Geophysical methods are applied at all scales from the study of the behaviour core samples through to the entire earth. Our global geophysics efforts are oriented towards integrating observations with models of plate tectonics and mantle convection, which in turn are tied to basin-scale problems and resource exploration. This allows the analysis of the tectonic and sedimentary history of basins and continental margins, and in particular the modelling of crustal palaeo-stress fields of the Indo-Australian Plate. Results are linked to stratigraphy and fault analysis from seismic data. At the scale of mining operations, our geophysical research is focussed on assessing the in-situ state of ore bodies and the ground response to mining.

Global geophysics

Flooding of Australia

The group's research on the geological history of the global ocean basins is based on a unifying approach, investigating interactions between the Earth's mantle, crust, sediments and the oceans, including the modelling of long-term sea level change. The group is also involved in modelling the poorly explored evolution of the Antarctic Circumpolar Current (ACC) and Australia's palaeo-environments during the last 40 million years, using a coupled climate model (CCM) of atmosphere, land, ice and ocean. This will allow an exploration of the effects of the opening/closing of oceanic gateways on climate, ocean currents, carbon dioxide budget and biodiversity. EarthByte's resource exploration interests are aimed at oil and gas exploration in a basin analysis context. The group is involved in the modelling of palaeo-stress fields of the Indo-Australian Plate, linked to stratigraphy and fault analysis from seismic data, and tying basin-scale observations to models of mantle convection and lithospheric deformation.

The image above is an application example for linking plate tectonics with evolution of continental flooding via geodynamic modelling. In the Early Cretaceous (top figure), 130 million years ago Australia is bordered by a deep oceanic trench in the east, where an oceanic plate is being recycled (subducted) back into the Earth’s mantle. The next figure shows that between 130 and 80 million years ago, the Australian plate moved east, overriding the sinking plate to the east. As a consequence, eastern Australia is drawn down by the sinking slab, resulting in marine inundation of large parts of eastern Australia by a shallow sea. After 80 million years ago, the downward drag of the subducting plate on the surface slowly diminished due to the increasing vertical distance between the sinking slab and the continent, resulting in a rebound and uplift of eastern Australia. About 45 million years ago, Australia started moving north, resulting in convergence with Indonesia. The entire continent is now drawn down once again (bottom figure), caused by a system of subducting slabs around Indonesia and Papua New Guinea, which Australia is approaching. For further information contact Professor Dietmar Müller.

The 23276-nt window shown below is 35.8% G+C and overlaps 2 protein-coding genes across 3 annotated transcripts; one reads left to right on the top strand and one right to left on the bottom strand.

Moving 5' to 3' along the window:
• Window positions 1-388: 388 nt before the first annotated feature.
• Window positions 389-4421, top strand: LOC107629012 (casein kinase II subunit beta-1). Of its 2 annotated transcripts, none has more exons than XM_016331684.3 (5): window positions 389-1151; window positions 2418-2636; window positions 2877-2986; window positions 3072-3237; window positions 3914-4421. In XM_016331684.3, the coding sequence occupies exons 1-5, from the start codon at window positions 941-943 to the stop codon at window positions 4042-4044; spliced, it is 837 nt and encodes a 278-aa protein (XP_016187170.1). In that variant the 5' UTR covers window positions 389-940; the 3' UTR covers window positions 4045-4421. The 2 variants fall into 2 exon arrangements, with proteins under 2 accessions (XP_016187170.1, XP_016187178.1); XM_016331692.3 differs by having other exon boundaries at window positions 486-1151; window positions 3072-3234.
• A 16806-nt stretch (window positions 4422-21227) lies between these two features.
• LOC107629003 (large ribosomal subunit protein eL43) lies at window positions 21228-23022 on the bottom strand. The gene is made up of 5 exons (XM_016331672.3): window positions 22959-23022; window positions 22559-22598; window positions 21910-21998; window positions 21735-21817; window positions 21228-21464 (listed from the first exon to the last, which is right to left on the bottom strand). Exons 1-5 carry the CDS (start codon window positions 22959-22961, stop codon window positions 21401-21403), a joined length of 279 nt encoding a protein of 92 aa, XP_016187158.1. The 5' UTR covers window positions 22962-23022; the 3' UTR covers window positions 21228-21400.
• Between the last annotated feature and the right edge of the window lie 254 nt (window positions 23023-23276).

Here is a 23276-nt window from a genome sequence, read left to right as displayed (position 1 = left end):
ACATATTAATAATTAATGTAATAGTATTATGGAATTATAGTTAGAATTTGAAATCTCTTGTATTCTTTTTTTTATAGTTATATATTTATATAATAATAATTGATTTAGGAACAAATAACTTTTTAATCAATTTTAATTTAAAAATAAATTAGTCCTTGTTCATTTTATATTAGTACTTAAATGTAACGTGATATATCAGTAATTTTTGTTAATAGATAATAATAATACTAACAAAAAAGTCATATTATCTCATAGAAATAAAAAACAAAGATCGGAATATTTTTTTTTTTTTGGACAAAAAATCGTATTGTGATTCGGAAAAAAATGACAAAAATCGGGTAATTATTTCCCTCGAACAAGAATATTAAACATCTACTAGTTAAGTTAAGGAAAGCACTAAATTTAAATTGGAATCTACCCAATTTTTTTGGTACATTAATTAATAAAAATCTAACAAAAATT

Mining Geophysics

Our research in mining geophysics is undertaken through associations with CRC Mining and the Australian Centre for Field Robotics. For mining problems, the geophysical methods of most use are borehole logging, seismic reflection surveying, microseismic monitoring and electromagnetic imaging using radar. These allow detailed maps of the subsurface geology to be produced and the geotechnical properties of the subsurface to be inferred. Mining increasingly requires high calibre geotechnical information so that the response of the ground to mining can be predicted and controlled.

Areas of active research interest include 3D seismic reflection surveying, inversion of seismic reflection results, analysis of geophysical borehole logs to provide geological and geotechnical models, borehole radar surveying in support of reef mining in hard rock environments, data fusion, geological sensing in support of mine automation and regional scale 3D modelling of the ground response to mining.



AuScope is a research infrastructure development project aimed at unravelling the structure and evolution of the Australian continent. The School of Geosciences participates in AuScope infrastructure development through the EarthByte project. Earth processes over geological timescales, such as sea level fluctuations and paleo-topography, cannot be understood outside of a plate tectonic context. The EarthByte group is developing a Palaeo-Geographic Information System that is centered on the open source and architecture-independent GPlates software, and XML-based service interfaces and databases. EarthByte is developing open source and cross-platform computational solutions for applied and fundamental paleogeographic problems that will link GIS data bases to plate motions, palaeogeography and geodynamics modelling packages. This system is designed to create the foundation for an e-geoscience framework by linking geological and geophysical observations to process modelling tools. For further information contact Professor Dietmar Müller.

Present Australia